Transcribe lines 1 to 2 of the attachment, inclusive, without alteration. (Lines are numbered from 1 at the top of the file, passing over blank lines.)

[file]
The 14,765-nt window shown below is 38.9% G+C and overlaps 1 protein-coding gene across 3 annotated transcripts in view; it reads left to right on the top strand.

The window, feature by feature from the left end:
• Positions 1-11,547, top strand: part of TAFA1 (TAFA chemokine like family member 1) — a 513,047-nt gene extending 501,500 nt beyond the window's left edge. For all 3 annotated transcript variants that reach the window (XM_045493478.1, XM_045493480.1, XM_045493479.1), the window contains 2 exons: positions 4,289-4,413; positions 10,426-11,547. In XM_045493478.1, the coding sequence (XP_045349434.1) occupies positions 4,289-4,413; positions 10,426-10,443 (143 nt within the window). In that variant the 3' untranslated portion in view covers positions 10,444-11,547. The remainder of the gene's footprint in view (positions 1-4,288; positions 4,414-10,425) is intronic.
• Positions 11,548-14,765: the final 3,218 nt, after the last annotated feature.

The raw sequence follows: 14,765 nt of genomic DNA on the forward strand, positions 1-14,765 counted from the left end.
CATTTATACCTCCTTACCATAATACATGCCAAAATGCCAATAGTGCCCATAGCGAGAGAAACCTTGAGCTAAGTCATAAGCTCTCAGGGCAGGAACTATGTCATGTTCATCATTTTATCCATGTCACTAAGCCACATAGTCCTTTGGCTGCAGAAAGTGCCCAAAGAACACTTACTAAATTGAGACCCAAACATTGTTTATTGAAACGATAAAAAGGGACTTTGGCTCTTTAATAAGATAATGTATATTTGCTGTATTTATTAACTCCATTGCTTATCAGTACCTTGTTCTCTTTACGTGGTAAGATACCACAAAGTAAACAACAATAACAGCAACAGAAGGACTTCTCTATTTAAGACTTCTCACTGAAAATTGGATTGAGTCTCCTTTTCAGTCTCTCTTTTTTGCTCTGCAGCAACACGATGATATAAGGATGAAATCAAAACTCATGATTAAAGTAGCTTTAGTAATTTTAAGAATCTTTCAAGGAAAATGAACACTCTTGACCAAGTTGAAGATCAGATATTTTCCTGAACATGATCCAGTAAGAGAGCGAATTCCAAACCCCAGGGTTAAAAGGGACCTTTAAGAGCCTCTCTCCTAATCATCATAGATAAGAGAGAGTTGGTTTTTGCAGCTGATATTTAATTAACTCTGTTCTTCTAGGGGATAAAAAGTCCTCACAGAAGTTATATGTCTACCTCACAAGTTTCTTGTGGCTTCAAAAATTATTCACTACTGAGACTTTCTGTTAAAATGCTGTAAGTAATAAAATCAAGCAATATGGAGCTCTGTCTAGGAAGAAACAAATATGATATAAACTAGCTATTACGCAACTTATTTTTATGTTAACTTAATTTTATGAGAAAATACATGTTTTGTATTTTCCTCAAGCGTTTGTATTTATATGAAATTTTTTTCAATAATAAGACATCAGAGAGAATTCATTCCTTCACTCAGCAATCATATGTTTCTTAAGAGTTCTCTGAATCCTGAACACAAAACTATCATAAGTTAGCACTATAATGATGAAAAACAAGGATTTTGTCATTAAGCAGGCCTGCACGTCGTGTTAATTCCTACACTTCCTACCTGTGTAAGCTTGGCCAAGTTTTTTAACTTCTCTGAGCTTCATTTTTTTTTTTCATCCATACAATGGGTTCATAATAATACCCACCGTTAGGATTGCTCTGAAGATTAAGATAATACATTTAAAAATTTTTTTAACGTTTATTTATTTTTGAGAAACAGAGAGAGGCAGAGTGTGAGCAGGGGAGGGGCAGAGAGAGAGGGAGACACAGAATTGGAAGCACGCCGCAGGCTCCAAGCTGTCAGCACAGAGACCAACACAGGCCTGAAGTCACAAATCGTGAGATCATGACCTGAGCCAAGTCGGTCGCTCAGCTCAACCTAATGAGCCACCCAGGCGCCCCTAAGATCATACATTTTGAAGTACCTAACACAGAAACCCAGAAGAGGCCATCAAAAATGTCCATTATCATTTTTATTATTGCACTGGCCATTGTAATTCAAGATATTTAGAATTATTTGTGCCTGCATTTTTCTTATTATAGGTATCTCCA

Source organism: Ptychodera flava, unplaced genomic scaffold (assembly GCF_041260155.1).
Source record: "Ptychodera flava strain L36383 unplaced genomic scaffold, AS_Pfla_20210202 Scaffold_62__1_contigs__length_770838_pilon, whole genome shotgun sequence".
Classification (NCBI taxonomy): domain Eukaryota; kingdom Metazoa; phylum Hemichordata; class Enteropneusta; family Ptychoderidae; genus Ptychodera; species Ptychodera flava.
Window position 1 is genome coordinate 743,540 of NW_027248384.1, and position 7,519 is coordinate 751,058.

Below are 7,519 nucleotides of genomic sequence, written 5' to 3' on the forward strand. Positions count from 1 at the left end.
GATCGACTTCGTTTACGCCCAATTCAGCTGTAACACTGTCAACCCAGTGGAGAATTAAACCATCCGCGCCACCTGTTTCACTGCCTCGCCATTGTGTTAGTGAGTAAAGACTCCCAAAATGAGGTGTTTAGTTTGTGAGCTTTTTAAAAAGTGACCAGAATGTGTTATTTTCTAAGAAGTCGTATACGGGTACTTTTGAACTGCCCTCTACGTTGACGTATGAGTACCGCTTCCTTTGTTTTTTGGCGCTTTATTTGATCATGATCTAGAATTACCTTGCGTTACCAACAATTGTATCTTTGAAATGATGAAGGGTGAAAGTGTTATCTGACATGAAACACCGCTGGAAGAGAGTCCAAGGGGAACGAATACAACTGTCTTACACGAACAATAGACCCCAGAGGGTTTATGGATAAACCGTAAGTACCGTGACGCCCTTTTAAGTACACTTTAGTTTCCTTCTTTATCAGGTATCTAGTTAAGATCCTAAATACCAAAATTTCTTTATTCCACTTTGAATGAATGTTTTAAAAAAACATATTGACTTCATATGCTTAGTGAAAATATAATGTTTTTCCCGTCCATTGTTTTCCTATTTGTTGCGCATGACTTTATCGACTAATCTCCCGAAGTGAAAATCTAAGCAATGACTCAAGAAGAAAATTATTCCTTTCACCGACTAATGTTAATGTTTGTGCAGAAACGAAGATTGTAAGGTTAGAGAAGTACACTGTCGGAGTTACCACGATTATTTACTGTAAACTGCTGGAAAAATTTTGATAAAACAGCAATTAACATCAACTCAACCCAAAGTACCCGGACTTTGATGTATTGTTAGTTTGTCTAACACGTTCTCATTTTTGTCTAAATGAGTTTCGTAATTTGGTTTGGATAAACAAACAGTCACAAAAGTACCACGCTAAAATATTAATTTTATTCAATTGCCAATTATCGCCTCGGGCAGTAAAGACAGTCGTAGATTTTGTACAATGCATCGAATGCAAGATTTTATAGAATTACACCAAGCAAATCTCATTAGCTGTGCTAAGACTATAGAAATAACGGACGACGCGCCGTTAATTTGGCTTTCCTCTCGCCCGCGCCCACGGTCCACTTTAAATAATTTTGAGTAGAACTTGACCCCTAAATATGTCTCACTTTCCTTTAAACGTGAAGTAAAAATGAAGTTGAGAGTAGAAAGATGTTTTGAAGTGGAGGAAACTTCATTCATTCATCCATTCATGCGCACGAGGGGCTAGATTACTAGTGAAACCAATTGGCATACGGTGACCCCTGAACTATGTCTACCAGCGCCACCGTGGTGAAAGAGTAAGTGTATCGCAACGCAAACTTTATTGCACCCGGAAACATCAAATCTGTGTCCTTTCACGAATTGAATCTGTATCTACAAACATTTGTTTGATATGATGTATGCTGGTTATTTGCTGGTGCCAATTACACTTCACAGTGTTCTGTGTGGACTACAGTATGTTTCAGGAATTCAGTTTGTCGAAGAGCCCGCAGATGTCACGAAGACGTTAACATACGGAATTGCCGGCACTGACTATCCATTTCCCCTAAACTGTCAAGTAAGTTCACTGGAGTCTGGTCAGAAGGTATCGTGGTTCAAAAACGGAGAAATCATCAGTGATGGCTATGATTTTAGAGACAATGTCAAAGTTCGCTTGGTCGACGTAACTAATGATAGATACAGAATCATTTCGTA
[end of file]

The 14,765-nt window shown below is 38.9% G+C and overlaps 1 protein-coding gene across 3 annotated transcripts in view; it reads left to right on the top strand.

The window, feature by feature from the left end: